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06 October 2009, 15:22

Forged PayPal certificate fools IE, Chrome and Safari

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The posting of a trick SSL certificate for and its pertaining private key on the Full Disclosure security mailing list should finally force Microsoft, Google and Apple into releasing updates to fix the NULL prefix vulnerability. Phishers, for example, could use the certificate to disguise their servers as legitimate banking servers – which would only be detected by subjecting the certificate to closer scrutiny. The certificate could also be used for man-in-the-middle attacks in local networks.

Inserting a null character in a certificate's common name will prompt vulnerable browsers to only read up to this character, although the certificate may have actually been issued for a different domain. The current case tricks a browser into thinking that it has detected a valid certificate for The hole has been known to exist in various browsers for several weeks. So far, of all the popular browsers, only Firefox and Opera have not fallen for the trick.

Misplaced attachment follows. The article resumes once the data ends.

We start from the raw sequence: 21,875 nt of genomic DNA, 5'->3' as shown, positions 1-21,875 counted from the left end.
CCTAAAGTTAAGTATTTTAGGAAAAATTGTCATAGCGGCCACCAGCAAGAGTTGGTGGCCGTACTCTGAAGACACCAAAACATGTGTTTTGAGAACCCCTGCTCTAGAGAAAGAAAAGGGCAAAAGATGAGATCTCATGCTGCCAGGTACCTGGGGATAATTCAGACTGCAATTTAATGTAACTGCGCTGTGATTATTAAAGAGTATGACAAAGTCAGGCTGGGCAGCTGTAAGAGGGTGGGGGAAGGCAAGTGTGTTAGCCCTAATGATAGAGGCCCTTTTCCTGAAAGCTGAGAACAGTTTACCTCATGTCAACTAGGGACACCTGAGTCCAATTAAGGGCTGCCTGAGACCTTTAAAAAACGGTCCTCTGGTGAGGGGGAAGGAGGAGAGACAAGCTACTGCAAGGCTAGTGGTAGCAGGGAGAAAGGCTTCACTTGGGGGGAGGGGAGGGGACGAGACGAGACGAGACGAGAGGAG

While Internet Explorer is generally vulnerable to the crafted certificates, IE versions 7 and 8 do issue an alert because the certificate has since been revoked by the issuing trusted third party, IPS CA. The Microsoft browser refuses to display the page because it checks the certification authority's revocation list. Disabling this check, which is enabled by default, will cause the browser to accept the certificate. However, revocation checks should not be regarded as inherently trusted, especially for SSL attacks via the intranet; In July, Moxie Marlinspike described a way of bypassingPDF online revocation checks.

The current versions of Chrome 3.x and Safari 4.x, on the other hand, accept the certificate without issuing an alert, as their default settings don't include a revocation check. In Chrome, the revocation check feature can be enabled at "Options/Under the hood/Check for server certificate revocation."

Last week, hacker Jacob Appelbaum published a certificate which, in vulnerable browsers, works for arbitrary domains without triggering an alert. However, Internet Explorer also issued a warning for this certificate because it doesn't support * wild cards in certificates.

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